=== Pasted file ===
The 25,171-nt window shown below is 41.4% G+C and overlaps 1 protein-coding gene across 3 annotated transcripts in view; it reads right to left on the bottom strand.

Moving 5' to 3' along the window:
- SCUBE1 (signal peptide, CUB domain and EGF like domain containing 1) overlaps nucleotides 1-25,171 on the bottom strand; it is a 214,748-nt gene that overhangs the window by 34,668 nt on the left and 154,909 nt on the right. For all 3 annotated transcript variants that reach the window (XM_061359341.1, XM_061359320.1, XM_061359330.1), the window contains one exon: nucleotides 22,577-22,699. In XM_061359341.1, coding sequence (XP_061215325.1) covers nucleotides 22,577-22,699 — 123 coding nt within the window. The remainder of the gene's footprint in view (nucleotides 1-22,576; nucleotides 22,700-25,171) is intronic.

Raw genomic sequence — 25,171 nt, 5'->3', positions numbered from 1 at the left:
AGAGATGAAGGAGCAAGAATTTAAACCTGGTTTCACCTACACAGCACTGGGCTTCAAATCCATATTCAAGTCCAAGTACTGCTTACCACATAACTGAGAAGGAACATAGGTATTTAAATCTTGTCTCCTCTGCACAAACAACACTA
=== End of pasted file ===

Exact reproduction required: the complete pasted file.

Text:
The 25,171-nt window shown below is 41.4% G+C and overlaps 1 protein-coding gene across 3 annotated transcripts in view; it reads right to left on the bottom strand.

Moving 5' to 3' along the window:
- SCUBE1 (signal peptide, CUB domain and EGF like domain containing 1) overlaps nucleotides 1-25,171 on the bottom strand; it is a 214,748-nt gene that overhangs the window by 34,668 nt on the left and 154,909 nt on the right. For all 3 annotated transcript variants that reach the window (XM_061359341.1, XM_061359320.1, XM_061359330.1), the window contains one exon: nucleotides 22,577-22,699. In XM_061359341.1, coding sequence (XP_061215325.1) covers nucleotides 22,577-22,699 — 123 coding nt within the window. The remainder of the gene's footprint in view (nucleotides 1-22,576; nucleotides 22,700-25,171) is intronic.

Raw genomic sequence — 25,171 nt, 5'->3', positions numbered from 1 at the left:
AGAGATGAAGGAGCAAGAATTTAAACCTGGTTTCACCTACACAGCACTGGGCTTCAAATCCATATTCAAGTCCAAGTACTGCTTACCACATAACTGAGAAGGAACATAGGTATTTAAATCTTGTCTCCTCTGCACAAACAACACTA